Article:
William S. Burroughs was known to have an anti-computer stance. According to William Gibson:
When our paths finally crossed, I asked Burroughs whether he was writing on a computer yet. “What would I want a computer for?” he asked, with evident distaste. “I have a typewriter.”
However, it turns out Burroughs DID do some computer art. Roger Holden writes at Reality Studio:
I am privileged in this life to have been a friend of William Burroughs and also a collaborator on his visual art — using the medium of the computer. In 1995 I worked with Burroughs on a series of three-dimensional computer-generated stereograms (similar to the Magic Eye images of the 90s) based upon sampling his paintings. William guided me in the process of what to select for input into the computer so as to obtain results that he thought would be appropriate for this visual holographic cut-up collaborative experiment. […]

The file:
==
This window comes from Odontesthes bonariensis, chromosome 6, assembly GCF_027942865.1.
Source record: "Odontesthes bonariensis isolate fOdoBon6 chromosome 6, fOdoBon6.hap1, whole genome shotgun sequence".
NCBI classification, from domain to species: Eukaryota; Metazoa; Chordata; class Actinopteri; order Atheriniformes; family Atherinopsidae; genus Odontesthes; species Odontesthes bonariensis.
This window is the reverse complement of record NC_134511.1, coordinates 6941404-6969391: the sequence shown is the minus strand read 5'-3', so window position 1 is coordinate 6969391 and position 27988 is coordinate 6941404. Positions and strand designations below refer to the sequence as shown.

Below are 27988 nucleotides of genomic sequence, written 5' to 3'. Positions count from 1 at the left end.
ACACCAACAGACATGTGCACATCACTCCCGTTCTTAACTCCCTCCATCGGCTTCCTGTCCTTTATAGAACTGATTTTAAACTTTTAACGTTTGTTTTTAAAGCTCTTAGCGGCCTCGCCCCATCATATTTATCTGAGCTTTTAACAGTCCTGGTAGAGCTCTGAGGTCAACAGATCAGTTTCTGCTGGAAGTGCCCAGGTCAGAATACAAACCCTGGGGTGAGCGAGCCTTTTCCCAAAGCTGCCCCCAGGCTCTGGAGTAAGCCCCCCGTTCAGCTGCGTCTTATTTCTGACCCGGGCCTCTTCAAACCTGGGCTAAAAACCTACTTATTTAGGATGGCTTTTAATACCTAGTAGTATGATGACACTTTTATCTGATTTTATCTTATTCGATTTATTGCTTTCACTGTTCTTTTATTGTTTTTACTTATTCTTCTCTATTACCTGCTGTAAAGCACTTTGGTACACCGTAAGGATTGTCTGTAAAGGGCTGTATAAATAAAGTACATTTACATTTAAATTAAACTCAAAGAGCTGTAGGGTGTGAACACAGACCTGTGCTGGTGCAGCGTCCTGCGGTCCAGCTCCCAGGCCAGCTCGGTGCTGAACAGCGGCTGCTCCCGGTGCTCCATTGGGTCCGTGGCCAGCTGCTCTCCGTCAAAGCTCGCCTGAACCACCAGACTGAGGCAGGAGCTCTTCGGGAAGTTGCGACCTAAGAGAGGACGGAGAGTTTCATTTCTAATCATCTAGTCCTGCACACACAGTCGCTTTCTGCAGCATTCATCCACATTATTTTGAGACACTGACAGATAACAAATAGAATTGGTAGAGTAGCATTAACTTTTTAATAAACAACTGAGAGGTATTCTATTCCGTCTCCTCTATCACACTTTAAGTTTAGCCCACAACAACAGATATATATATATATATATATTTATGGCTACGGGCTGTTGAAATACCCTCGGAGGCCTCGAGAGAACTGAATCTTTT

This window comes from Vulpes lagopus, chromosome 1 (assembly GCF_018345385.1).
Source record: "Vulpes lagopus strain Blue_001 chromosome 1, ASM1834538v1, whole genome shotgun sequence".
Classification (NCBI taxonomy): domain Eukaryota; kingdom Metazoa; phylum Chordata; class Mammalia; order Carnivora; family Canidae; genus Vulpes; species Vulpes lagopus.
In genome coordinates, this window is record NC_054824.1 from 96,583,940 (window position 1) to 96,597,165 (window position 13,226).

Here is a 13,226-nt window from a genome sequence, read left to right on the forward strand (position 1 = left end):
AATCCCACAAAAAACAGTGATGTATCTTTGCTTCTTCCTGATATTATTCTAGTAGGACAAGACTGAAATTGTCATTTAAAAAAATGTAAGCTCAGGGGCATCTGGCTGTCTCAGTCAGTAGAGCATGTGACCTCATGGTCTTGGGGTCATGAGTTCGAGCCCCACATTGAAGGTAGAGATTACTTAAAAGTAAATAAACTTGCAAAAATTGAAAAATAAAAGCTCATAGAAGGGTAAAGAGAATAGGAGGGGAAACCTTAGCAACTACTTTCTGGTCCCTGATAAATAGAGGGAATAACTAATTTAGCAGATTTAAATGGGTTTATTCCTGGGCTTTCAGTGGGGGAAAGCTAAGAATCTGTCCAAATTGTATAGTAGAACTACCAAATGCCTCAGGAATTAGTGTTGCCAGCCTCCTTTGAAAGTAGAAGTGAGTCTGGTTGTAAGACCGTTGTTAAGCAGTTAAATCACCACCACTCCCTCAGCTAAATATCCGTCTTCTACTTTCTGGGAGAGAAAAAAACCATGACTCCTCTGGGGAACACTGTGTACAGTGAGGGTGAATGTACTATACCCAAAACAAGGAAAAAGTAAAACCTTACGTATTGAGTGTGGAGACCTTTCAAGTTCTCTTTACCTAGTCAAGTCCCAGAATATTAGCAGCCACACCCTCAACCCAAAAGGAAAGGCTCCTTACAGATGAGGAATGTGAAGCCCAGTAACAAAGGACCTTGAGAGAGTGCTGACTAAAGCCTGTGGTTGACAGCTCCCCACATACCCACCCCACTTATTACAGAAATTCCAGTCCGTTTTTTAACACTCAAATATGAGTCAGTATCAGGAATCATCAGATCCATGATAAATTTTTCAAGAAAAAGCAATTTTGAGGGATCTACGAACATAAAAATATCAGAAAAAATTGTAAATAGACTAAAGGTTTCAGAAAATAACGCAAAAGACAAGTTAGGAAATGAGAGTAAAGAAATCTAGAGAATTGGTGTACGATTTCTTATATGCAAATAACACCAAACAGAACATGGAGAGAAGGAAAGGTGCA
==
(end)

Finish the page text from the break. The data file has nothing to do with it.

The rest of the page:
Our collaboration was a true “all into cyberspace” experience for both of us. These images allow for a direct altered state of visual perception just as the Magic Eye images do. However, rather than simply entice you with just a dolphin or 3-D heart, the cybernetic cut-up images can be used to experience directly certain information processes of the mind — specifically, those processes that can form our visual sense of the 3D outside world from the input of even the simplest of sampled information.
William was extremely enthusiastic about this collaboration and equally enthusiastic about the results. In essence, samples of his paintings were input as viral info elements into a 3D computer stereoscopic process. The 3D Cybernetic cut-up output resulted in complex holographic-like landscapes and objects. Our collaboration, including studies, involved more than a dozen images. Like all such attempts in art, some worked out better than others. A special few seemed to demonstrate some intriguing synchronicities. I hope to publish someday a compendium of these studies and completed images.